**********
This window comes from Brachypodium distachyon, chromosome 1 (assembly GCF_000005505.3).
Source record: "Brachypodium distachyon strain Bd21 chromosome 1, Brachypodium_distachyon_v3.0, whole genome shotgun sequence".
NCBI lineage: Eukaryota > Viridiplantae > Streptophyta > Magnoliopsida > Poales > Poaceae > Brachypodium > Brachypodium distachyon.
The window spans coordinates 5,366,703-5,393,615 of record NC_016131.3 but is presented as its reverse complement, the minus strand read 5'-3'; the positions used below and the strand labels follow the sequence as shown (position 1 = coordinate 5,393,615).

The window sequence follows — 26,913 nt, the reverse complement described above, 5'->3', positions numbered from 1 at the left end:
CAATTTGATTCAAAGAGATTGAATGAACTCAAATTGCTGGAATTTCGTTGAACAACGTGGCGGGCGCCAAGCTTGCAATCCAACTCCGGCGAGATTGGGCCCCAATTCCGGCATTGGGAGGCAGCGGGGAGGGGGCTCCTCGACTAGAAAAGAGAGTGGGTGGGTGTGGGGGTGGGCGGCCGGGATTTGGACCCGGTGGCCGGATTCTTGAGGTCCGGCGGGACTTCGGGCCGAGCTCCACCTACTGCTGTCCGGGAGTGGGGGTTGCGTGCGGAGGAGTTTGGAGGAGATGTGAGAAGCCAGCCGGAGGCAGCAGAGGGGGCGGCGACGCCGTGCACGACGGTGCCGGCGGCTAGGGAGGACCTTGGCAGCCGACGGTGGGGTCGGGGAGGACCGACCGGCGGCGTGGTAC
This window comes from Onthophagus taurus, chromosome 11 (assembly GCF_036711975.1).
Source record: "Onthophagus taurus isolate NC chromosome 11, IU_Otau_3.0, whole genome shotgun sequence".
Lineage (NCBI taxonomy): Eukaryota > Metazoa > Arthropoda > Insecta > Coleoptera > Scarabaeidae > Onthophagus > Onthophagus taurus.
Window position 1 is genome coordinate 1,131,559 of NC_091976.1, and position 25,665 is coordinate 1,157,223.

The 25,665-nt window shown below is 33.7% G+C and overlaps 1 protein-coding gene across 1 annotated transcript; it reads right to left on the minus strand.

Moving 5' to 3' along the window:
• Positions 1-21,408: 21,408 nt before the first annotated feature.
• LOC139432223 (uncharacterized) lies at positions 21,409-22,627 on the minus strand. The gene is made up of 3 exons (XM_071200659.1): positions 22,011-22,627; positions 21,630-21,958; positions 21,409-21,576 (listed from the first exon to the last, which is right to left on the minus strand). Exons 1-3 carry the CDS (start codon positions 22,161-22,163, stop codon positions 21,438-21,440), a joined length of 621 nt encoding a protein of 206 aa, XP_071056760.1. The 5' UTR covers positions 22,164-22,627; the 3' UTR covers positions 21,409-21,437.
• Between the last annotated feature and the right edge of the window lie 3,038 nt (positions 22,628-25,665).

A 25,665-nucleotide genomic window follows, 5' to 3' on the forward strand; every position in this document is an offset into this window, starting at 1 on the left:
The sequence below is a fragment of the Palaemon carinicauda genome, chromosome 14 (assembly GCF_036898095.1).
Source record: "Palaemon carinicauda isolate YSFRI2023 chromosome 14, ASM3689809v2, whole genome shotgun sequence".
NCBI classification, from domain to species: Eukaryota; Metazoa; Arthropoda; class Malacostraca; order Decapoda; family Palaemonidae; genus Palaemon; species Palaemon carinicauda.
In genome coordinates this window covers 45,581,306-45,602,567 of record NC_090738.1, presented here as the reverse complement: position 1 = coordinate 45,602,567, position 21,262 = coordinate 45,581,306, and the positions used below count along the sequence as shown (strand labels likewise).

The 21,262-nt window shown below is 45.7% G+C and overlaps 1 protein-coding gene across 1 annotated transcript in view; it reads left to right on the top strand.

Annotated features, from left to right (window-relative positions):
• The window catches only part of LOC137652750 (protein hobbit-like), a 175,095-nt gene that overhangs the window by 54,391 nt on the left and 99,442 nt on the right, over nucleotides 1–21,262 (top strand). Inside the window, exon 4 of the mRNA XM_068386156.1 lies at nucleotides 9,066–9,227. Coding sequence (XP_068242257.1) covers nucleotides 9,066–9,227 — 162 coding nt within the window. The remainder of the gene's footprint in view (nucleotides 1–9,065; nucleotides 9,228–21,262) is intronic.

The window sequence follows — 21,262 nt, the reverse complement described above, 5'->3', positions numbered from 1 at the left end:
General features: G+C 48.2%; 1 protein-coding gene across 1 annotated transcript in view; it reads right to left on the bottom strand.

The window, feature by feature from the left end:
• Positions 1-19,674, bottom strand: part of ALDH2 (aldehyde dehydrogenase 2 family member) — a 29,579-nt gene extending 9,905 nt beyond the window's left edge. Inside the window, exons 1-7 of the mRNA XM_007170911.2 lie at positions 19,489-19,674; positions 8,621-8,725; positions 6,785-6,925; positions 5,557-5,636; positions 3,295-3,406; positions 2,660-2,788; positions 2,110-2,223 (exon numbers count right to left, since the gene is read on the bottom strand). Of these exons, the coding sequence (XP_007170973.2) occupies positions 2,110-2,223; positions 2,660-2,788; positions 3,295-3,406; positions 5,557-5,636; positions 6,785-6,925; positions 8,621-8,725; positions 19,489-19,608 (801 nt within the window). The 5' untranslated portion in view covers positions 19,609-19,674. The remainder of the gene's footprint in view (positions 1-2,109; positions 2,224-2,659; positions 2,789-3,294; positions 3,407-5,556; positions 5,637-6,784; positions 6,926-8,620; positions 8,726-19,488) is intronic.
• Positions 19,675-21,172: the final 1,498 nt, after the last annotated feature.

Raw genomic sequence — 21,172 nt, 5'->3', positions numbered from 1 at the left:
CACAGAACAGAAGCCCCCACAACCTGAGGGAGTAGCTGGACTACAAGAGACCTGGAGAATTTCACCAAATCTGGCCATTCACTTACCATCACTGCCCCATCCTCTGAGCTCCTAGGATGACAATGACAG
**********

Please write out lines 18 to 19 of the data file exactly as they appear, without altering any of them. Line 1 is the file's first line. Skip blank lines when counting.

Source record: "Palaemon carinicauda isolate YSFRI2023 chromosome 14, ASM3689809v2, whole genome shotgun sequence".
NCBI classification, from domain to species: Eukaryota; Metazoa; Arthropoda; class Malacostraca; order Decapoda; family Palaemonidae; genus Palaemon; species Palaemon carinicauda.